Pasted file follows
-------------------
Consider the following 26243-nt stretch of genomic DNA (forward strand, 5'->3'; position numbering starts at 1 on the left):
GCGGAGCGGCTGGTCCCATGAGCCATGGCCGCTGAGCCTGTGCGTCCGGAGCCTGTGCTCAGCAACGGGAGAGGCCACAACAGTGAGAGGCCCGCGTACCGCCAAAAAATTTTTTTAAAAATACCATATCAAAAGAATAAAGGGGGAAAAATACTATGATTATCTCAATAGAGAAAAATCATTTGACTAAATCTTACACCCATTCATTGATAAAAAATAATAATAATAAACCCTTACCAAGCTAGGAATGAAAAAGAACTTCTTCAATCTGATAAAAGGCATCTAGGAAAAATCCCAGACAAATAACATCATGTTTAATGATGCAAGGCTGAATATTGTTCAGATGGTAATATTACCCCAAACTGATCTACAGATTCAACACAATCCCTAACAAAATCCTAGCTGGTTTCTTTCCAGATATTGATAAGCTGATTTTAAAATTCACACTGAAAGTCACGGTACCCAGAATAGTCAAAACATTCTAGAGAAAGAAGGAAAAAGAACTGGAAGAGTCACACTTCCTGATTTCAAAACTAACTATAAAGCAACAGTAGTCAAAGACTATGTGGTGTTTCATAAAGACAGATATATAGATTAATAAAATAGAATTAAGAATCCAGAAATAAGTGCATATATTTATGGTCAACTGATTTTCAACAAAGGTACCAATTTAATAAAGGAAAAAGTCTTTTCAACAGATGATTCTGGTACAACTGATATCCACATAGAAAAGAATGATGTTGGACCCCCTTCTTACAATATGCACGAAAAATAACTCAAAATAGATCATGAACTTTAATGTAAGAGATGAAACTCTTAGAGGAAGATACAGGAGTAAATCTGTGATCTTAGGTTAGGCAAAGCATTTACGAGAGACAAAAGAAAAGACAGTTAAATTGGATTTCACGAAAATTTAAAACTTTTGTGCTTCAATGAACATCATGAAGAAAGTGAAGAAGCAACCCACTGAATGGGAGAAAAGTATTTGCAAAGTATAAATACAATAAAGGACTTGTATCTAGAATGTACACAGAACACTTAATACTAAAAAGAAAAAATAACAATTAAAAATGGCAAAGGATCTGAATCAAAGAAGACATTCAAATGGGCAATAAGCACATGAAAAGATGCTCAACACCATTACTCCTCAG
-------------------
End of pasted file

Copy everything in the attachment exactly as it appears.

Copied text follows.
Consider the following 26243-nt stretch of genomic DNA (forward strand, 5'->3'; position numbering starts at 1 on the left):
GCGGAGCGGCTGGTCCCATGAGCCATGGCCGCTGAGCCTGTGCGTCCGGAGCCTGTGCTCAGCAACGGGAGAGGCCACAACAGTGAGAGGCCCGCGTACCGCCAAAAAATTTTTTTAAAAATACCATATCAAAAGAATAAAGGGGGAAAAATACTATGATTATCTCAATAGAGAAAAATCATTTGACTAAATCTTACACCCATTCATTGATAAAAAATAATAATAATAAACCCTTACCAAGCTAGGAATGAAAAAGAACTTCTTCAATCTGATAAAAGGCATCTAGGAAAAATCCCAGACAAATAACATCATGTTTAATGATGCAAGGCTGAATATTGTTCAGATGGTAATATTACCCCAAACTGATCTACAGATTCAACACAATCCCTAACAAAATCCTAGCTGGTTTCTTTCCAGATATTGATAAGCTGATTTTAAAATTCACACTGAAAGTCACGGTACCCAGAATAGTCAAAACATTCTAGAGAAAGAAGGAAAAAGAACTGGAAGAGTCACACTTCCTGATTTCAAAACTAACTATAAAGCAACAGTAGTCAAAGACTATGTGGTGTTTCATAAAGACAGATATATAGATTAATAAAATAGAATTAAGAATCCAGAAATAAGTGCATATATTTATGGTCAACTGATTTTCAACAAAGGTACCAATTTAATAAAGGAAAAAGTCTTTTCAACAGATGATTCTGGTACAACTGATATCCACATAGAAAAGAATGATGTTGGACCCCCTTCTTACAATATGCACGAAAAATAACTCAAAATAGATCATGAACTTTAATGTAAGAGATGAAACTCTTAGAGGAAGATACAGGAGTAAATCTGTGATCTTAGGTTAGGCAAAGCATTTACGAGAGACAAAAGAAAAGACAGTTAAATTGGATTTCACGAAAATTTAAAACTTTTGTGCTTCAATGAACATCATGAAGAAAGTGAAGAAGCAACCCACTGAATGGGAGAAAAGTATTTGCAAAGTATAAATACAATAAAGGACTTGTATCTAGAATGTACACAGAACACTTAATACTAAAAAGAAAAAATAACAATTAAAAATGGCAAAGGATCTGAATCAAAGAAGACATTCAAATGGGCAATAAGCACATGAAAAGATGCTCAACACCATTACTCCTCAG